**For more information on the prompt that inspired this post please visit here**
I remember being chased around the schoolyard in second grade by two third-graders chanting “Chinese, Japanese!” Well, I wasn’t really being chased. I was just going about my business, and they were awkwardly following me around. I remember being more upset by the sneers on their faces than by what they were saying. I knew I wasn’t Chinese or Japanese, and I knew that it wouldn’t have been a bad thing if I were. And I was happy to be half-Filipino, the only half-Asian at my Orthodox Jewish school. I knew that it didn’t detract from my Jewishness, and even back then, when I probably didn’t know the word “diversity” yet, I still liked the idea that people learned something about the world just by meeting me.
From those moments until I returned from Israel a year after I graduated high school, I never stopped being the “Asian kid.” I was still an accepted member of the Jewish community wherever I went, but my connection to the world’s most populous Catholic country, a country of brown people, was widely known and acknowledged. I became the authority on all things Asian even before I decided to start learning about Asia. I was the guardian of Asian truths, pointing out when someone’s impersonation of Korean was sounded more like Chinese, explaining which countries used chopsticks and which didn’t, correcting my peers’ casual uses of Asian slurs, at least to make sure they were directed at the correct ethnic groups.
As Jewish as I was, I was still the most Filipino person around, and that’s how I came to be identified and valued.
The first time I visited the Philippines, as I walked through a shopping center in San Pablo City, my sister and I walked by a group of transgender women lounging on some couches in the mall. As we passed them, they began to touch my sister’s hair and smack my butt, exclaiming in thick Filipino accents, “So butipul.” My grandmother, who was walking with us, said that the women were envious of our light skin. It was one of the first times I ever felt white.
Throughout my stay in the Philippines, relatives as well as strangers would comment on my appearance, calling me “pogi,” meaning handsome, each time reminding me that to them, I was white. Among my Filipino family and friends, I have become the authority on all things white and Jewish. I am expected to know about American politics and pop culture as well as Jewish law and tradition. They all accept me as a member of their family and community, but I am also the perpetual white guy in the group, the embodiment of America, the definition of wealth and success in the eyes of millions of Filipinos.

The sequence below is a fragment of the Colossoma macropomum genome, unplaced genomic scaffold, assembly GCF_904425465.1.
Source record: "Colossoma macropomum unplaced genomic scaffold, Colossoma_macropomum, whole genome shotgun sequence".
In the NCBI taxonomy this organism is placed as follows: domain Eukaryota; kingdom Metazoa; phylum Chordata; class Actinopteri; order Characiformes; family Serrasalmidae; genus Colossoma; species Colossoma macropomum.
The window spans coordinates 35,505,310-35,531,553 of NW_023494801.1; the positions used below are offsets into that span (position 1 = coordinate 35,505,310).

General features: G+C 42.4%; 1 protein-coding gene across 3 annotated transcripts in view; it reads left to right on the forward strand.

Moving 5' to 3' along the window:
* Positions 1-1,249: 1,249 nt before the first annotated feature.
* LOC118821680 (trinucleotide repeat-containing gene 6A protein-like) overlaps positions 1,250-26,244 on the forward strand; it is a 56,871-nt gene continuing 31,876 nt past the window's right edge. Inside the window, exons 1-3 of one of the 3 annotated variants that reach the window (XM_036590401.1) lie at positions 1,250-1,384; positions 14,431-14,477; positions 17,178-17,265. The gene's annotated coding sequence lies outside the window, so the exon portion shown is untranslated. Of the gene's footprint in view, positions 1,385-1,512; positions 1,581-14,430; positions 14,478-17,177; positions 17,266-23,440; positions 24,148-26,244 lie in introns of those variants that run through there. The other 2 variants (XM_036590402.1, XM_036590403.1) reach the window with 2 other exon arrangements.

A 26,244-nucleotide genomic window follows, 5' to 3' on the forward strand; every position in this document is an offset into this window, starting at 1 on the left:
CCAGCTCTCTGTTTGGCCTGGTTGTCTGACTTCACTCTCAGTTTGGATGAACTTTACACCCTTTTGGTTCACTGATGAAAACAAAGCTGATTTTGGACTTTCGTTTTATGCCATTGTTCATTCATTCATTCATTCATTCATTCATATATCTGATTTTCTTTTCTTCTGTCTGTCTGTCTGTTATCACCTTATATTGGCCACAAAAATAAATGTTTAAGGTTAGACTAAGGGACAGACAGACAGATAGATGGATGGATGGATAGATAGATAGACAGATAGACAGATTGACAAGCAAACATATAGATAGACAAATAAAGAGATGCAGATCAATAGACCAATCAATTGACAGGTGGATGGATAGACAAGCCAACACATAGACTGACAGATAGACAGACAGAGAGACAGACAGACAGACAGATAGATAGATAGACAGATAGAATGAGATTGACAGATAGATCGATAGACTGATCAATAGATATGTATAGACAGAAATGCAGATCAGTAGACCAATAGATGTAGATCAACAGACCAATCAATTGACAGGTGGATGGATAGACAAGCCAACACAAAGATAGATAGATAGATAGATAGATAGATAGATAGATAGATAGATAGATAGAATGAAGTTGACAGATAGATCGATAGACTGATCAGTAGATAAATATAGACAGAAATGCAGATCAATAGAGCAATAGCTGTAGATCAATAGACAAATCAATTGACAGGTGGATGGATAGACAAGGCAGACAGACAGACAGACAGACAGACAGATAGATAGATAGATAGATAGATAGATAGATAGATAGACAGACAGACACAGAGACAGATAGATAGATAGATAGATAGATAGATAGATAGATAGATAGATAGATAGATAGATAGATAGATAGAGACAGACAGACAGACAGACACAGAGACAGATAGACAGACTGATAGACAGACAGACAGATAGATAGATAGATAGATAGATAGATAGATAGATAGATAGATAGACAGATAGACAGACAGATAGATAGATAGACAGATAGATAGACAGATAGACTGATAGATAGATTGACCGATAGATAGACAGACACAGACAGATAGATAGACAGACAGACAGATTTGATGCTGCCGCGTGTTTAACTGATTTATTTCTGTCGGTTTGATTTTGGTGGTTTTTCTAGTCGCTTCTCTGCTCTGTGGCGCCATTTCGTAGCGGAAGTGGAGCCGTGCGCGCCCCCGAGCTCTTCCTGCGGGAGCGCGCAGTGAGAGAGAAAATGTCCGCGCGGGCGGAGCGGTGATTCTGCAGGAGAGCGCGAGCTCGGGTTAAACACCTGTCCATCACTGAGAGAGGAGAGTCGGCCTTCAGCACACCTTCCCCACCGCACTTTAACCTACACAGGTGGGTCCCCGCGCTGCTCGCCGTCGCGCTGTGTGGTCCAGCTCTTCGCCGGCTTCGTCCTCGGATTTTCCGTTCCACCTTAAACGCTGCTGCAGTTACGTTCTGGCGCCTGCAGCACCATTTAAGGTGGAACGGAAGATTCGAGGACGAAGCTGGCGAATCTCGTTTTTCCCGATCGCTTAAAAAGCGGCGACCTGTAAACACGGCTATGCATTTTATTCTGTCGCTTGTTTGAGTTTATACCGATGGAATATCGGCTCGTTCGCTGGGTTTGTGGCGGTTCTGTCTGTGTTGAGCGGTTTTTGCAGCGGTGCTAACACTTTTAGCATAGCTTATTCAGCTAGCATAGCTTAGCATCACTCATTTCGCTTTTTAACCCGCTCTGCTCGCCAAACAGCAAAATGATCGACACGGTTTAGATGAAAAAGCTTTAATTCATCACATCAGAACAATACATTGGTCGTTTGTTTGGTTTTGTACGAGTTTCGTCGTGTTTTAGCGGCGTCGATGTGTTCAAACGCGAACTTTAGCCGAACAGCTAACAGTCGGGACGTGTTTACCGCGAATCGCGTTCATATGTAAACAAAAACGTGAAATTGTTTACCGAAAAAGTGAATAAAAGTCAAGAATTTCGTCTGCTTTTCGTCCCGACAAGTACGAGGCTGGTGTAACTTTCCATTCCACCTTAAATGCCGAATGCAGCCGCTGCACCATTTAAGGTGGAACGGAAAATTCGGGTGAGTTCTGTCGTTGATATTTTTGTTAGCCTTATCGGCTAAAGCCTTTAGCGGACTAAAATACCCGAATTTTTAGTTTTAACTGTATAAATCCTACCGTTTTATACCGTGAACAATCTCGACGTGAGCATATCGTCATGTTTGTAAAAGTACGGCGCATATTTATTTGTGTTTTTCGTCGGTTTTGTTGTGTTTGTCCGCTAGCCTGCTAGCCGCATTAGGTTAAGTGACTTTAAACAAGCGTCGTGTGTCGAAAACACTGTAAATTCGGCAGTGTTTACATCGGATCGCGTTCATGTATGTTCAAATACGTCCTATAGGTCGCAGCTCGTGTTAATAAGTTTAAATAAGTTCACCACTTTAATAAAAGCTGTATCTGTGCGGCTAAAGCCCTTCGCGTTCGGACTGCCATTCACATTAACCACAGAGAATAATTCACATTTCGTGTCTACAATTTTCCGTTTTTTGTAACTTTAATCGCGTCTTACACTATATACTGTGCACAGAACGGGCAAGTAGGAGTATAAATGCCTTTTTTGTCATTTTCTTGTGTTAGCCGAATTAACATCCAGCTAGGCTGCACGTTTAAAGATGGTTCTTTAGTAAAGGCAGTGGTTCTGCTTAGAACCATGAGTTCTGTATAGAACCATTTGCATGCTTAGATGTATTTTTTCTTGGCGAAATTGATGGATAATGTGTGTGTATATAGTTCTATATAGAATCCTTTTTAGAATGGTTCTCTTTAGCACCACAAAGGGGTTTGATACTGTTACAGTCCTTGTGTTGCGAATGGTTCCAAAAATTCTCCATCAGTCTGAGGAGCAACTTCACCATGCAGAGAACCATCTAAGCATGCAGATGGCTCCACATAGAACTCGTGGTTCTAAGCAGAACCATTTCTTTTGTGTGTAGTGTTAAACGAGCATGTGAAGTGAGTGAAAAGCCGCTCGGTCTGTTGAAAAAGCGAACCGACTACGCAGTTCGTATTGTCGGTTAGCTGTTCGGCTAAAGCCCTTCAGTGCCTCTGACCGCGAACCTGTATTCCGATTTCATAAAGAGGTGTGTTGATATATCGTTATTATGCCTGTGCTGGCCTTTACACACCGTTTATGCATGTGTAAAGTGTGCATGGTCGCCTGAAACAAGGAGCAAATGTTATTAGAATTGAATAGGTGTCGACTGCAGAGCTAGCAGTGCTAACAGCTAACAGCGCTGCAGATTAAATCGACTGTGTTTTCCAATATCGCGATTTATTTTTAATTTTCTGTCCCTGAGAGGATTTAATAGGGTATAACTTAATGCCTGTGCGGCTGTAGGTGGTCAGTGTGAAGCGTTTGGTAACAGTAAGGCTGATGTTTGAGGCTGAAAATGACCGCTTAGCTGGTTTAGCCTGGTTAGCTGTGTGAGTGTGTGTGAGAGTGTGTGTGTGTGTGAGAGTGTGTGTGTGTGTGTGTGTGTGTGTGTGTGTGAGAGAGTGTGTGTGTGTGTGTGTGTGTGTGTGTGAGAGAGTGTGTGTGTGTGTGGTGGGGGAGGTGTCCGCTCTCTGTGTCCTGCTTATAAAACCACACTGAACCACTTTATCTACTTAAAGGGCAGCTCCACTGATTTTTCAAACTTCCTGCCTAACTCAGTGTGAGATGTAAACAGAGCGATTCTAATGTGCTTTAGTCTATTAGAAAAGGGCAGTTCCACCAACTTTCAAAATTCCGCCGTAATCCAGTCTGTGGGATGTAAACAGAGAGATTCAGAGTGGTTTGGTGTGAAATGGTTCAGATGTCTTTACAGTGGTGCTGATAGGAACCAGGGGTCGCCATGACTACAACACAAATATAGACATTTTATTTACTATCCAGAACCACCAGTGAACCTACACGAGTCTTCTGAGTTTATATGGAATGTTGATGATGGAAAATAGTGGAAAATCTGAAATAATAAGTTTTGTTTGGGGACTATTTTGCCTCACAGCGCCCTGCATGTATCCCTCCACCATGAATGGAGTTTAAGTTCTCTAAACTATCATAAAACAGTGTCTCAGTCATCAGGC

Being immersed in strong, tight-knit ethnic communities but being bound to histories outside of those communities has positioned me in the margins of all of them. No matter what group I’m in, no matter how committed or involved I am, there is always a bungee cord of kinship pulling me elsewhere, always a stream of knowledge pouring into my brain from the outside, reminding me that there is another way to look at things. This cord pulls me into that small area when Venn diagrams overlap, the area that people in the other parts of the circles sometimes confuse for being on the outside. But I’m not outside, and I have the cultural capital within each community to prove it. I generally have no need to deploy this proof. I save it for instances when one community of another needs to hear from one of their own that there is more out there than just the Jewish way or the Filipino way of looking at things.
I live for moments when I get to use my marginality for the benefit of either of my main communities. They remind me that I have the blessing of being way more than just one thing, that I can be all of these things at the same time, and that doing so is a signal to the rest of the community that they exist within a larger community of people with different-sounding last name, differently hued skin, and different ways of solving the world’s problems.
Post submitted by Jacob.